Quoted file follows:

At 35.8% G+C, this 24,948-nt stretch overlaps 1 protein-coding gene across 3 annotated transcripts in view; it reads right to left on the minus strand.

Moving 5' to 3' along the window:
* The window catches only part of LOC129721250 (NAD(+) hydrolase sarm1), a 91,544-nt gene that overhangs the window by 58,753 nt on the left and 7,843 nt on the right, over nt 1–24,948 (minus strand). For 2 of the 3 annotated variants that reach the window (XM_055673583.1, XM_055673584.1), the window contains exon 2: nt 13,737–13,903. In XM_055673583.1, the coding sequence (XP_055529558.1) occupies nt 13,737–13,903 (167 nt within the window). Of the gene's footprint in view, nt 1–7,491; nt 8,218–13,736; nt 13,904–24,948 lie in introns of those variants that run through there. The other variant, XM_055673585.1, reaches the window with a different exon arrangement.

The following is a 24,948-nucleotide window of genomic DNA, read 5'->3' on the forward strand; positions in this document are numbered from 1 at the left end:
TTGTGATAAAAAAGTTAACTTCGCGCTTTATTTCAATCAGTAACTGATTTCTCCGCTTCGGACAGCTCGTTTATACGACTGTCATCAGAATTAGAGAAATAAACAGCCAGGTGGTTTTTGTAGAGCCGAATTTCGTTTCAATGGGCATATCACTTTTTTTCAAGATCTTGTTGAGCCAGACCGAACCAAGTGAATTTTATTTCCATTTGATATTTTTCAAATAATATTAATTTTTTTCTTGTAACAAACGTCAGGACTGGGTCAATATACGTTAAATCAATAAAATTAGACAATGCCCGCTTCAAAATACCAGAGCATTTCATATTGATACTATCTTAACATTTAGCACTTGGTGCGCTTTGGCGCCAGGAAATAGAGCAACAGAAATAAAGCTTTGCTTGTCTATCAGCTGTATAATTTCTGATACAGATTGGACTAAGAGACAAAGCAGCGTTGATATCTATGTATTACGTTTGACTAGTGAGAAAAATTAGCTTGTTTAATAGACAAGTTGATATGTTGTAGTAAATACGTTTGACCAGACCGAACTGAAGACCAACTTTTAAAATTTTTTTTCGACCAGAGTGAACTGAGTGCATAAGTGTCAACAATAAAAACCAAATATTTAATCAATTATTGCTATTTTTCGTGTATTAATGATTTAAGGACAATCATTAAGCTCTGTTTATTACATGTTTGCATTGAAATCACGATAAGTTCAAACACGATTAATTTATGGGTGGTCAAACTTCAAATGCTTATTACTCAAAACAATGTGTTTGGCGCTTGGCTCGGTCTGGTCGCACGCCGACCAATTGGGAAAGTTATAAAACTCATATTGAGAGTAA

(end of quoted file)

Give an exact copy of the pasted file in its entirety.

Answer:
At 35.8% G+C, this 24,948-nt stretch overlaps 1 protein-coding gene across 3 annotated transcripts in view; it reads right to left on the minus strand.

Moving 5' to 3' along the window:
* The window catches only part of LOC129721250 (NAD(+) hydrolase sarm1), a 91,544-nt gene that overhangs the window by 58,753 nt on the left and 7,843 nt on the right, over nt 1–24,948 (minus strand). For 2 of the 3 annotated variants that reach the window (XM_055673583.1, XM_055673584.1), the window contains exon 2: nt 13,737–13,903. In XM_055673583.1, the coding sequence (XP_055529558.1) occupies nt 13,737–13,903 (167 nt within the window). Of the gene's footprint in view, nt 1–7,491; nt 8,218–13,736; nt 13,904–24,948 lie in introns of those variants that run through there. The other variant, XM_055673585.1, reaches the window with a different exon arrangement.

The following is a 24,948-nucleotide window of genomic DNA, read 5'->3' on the forward strand; positions in this document are numbered from 1 at the left end:
TTGTGATAAAAAAGTTAACTTCGCGCTTTATTTCAATCAGTAACTGATTTCTCCGCTTCGGACAGCTCGTTTATACGACTGTCATCAGAATTAGAGAAATAAACAGCCAGGTGGTTTTTGTAGAGCCGAATTTCGTTTCAATGGGCATATCACTTTTTTTCAAGATCTTGTTGAGCCAGACCGAACCAAGTGAATTTTATTTCCATTTGATATTTTTCAAATAATATTAATTTTTTTCTTGTAACAAACGTCAGGACTGGGTCAATATACGTTAAATCAATAAAATTAGACAATGCCCGCTTCAAAATACCAGAGCATTTCATATTGATACTATCTTAACATTTAGCACTTGGTGCGCTTTGGCGCCAGGAAATAGAGCAACAGAAATAAAGCTTTGCTTGTCTATCAGCTGTATAATTTCTGATACAGATTGGACTAAGAGACAAAGCAGCGTTGATATCTATGTATTACGTTTGACTAGTGAGAAAAATTAGCTTGTTTAATAGACAAGTTGATATGTTGTAGTAAATACGTTTGACCAGACCGAACTGAAGACCAACTTTTAAAATTTTTTTTCGACCAGAGTGAACTGAGTGCATAAGTGTCAACAATAAAAACCAAATATTTAATCAATTATTGCTATTTTTCGTGTATTAATGATTTAAGGACAATCATTAAGCTCTGTTTATTACATGTTTGCATTGAAATCACGATAAGTTCAAACACGATTAATTTATGGGTGGTCAAACTTCAAATGCTTATTACTCAAAACAATGTGTTTGGCGCTTGGCTCGGTCTGGTCGCACGCCGACCAATTGGGAAAGTTATAAAACTCATATTGAGAGTAA